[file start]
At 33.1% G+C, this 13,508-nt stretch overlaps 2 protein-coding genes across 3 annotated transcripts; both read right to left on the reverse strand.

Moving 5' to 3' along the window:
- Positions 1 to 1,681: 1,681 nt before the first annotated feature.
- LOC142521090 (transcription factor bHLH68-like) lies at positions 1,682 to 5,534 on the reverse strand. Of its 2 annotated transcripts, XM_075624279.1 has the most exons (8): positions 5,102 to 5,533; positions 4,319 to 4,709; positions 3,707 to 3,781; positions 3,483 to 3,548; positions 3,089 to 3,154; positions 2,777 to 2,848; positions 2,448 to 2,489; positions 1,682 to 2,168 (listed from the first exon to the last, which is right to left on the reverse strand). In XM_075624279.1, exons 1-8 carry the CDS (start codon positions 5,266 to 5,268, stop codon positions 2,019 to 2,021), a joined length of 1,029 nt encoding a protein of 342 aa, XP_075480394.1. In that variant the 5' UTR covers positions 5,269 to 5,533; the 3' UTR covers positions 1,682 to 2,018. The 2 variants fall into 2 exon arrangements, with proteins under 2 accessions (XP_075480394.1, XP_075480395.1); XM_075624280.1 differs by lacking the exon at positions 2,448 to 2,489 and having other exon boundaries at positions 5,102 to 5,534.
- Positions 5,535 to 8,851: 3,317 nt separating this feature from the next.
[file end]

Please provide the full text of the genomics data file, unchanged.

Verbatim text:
At 33.1% G+C, this 13,508-nt stretch overlaps 2 protein-coding genes across 3 annotated transcripts; both read right to left on the reverse strand.

Moving 5' to 3' along the window:
- Positions 1 to 1,681: 1,681 nt before the first annotated feature.
- LOC142521090 (transcription factor bHLH68-like) lies at positions 1,682 to 5,534 on the reverse strand. Of its 2 annotated transcripts, XM_075624279.1 has the most exons (8): positions 5,102 to 5,533; positions 4,319 to 4,709; positions 3,707 to 3,781; positions 3,483 to 3,548; positions 3,089 to 3,154; positions 2,777 to 2,848; positions 2,448 to 2,489; positions 1,682 to 2,168 (listed from the first exon to the last, which is right to left on the reverse strand). In XM_075624279.1, exons 1-8 carry the CDS (start codon positions 5,266 to 5,268, stop codon positions 2,019 to 2,021), a joined length of 1,029 nt encoding a protein of 342 aa, XP_075480394.1. In that variant the 5' UTR covers positions 5,269 to 5,533; the 3' UTR covers positions 1,682 to 2,018. The 2 variants fall into 2 exon arrangements, with proteins under 2 accessions (XP_075480394.1, XP_075480395.1); XM_075624280.1 differs by lacking the exon at positions 2,448 to 2,489 and having other exon boundaries at positions 5,102 to 5,534.
- Positions 5,535 to 8,851: 3,317 nt separating this feature from the next.